F-14A Tomcat "Jolly Rogers" 1/36
Scale: 1/36 scale model
Wing Span: 20.75 inches
Length: 16.25 inches
Strike Fighter Squadron 103 (VFA-103), nicknamed the Jolly Rogers is an aviation unit of the United States Navy established in 1952. VFA-103 flies the F/A-18F Super Hornet and is based at Naval Air Station Oceana, Virginia (US). The squadron's radio callsign is Victory and it is assigned to Carrier Air Wing Seven.
Insignia and nicknames
VF-103 "Sluggers" original insignia.
The original VF-103 squadron insignia was a cloverleaf, and the aircraft tailfins had a horizontal yellow arrow outlined in black. Later a stylized aircraft darting through the leaf was added, along with a baseball bat. The baseball bat stemmed from an early skipper who often carried one with him. In 1991, VF-103's aircraft used the squadron insignia for tail-art, in place of the bold arrow. When the Sluggers became the Jolly Rogers following the disestablishment of VF-84 (1955-95), they adopted the famous white skull-and-crossbones.
The Jolly Rogers have always displayed some of the most recognizable squadron markings in the world: sinister white skull-and-crossbones on all-black tails, with gold bands wrapped around the tip of the tail fins, and black bands with gold chevrons (known as vagabonds strips from the Crusader days of VF-84) run down the sides of the forward fuselage.
Four distinct U.S. Naval Aviation squadrons have used the name and insignia of the Jolly Roger: VF-17, VF-61, VF-84, and VF-103, since redesignated as VFA-103. While these are distinctly different squadrons that have no lineal linkage, they all share the same Jolly Roger name, the skull and crossbones insignia and traditions. After disestablishment of VF-84 in 1995, the Jolly Rogers name and insignia were adopted by VF-103, which later became VFA-103, the subject of this article. There has been only one squadron designated VF-103.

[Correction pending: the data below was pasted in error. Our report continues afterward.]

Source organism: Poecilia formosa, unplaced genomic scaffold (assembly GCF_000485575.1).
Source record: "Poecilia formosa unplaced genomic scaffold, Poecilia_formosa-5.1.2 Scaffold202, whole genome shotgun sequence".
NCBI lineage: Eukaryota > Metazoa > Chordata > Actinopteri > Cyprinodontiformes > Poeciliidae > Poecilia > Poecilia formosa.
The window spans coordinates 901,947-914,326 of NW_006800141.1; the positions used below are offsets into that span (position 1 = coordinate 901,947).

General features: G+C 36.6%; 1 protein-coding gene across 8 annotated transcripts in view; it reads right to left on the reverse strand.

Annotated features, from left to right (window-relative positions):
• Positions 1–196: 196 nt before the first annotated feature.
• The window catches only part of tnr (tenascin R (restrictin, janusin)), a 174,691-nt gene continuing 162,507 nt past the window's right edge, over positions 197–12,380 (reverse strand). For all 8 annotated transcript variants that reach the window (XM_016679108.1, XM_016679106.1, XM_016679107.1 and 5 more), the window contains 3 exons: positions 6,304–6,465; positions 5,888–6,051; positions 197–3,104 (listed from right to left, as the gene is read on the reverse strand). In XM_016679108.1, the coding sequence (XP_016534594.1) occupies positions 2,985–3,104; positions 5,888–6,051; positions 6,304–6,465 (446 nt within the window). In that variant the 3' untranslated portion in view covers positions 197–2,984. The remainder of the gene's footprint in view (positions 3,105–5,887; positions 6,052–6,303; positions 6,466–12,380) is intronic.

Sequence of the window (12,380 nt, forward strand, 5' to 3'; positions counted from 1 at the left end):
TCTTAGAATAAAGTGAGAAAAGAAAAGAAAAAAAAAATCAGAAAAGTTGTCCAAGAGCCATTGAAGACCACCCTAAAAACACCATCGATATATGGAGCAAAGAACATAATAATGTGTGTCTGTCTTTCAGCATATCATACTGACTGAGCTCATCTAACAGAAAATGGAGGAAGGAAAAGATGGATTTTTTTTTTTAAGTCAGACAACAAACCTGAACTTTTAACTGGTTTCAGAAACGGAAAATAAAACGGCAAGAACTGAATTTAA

VF-103 F9F-6 Cougars over USS Coral Sea, 1954.
VF-103 (the "Sluggers") were activated on 1 May 1952 and equipped with the FG-1D Corsair. The squadron was assigned to Carrier Air Group 10 (CVG-10) and made a short cruise aboard USS Lake Champlain in late 1952. Thereafter, VF-103 transitioned to the F9F-6 Cougar and adopted the nickname "Flying Cougars". CVG-10 went aboard USS Randolph for her shakedown cruise following her reactivation to the Caribbean between August and November 1953. The air group was then reassigned to USS Coral Sea and VF-103 was equipped with the F9F-8B. The carrier was deployed to the Mediterranean Sea between August 1956 and February 1957. This was the last time that VF-103 operated from a straight-deck carrier.
In 1957, VF-103 was one of the first squadrons to transition to the supersonic F8U-1 Crusader, and was renamed "Sluggers". Once the transition was completed they were teamed up with VF-102 on board USS Forrestal. Prior to the introduction of the Crusader jets, U.S. Navy carrier battle groups were often embarrassed by British bombers during allied exercises as the RAF English Electric Canberras had always been able to make mock attacks on U.S. carriers with impunity. At the time, the U.S. fighters simply could not put up much resistance. During the 1958 Mediterranean cruise, British pilots were surprised when VF-103 tore through their formation of Canberras before they even had a chance to start their simulated attack.
VF-103 F8U-2s from USS Forrestal
USS Forrestal and VF-103 were deployed to the Mediterranean Sea during the 1958 Lebanon crisis but the crisis had abated before the carrier reached its station. A regular deployment followed between September 1958 and March 1959. Future astronaut John W. Young was a squadron member during this cruise.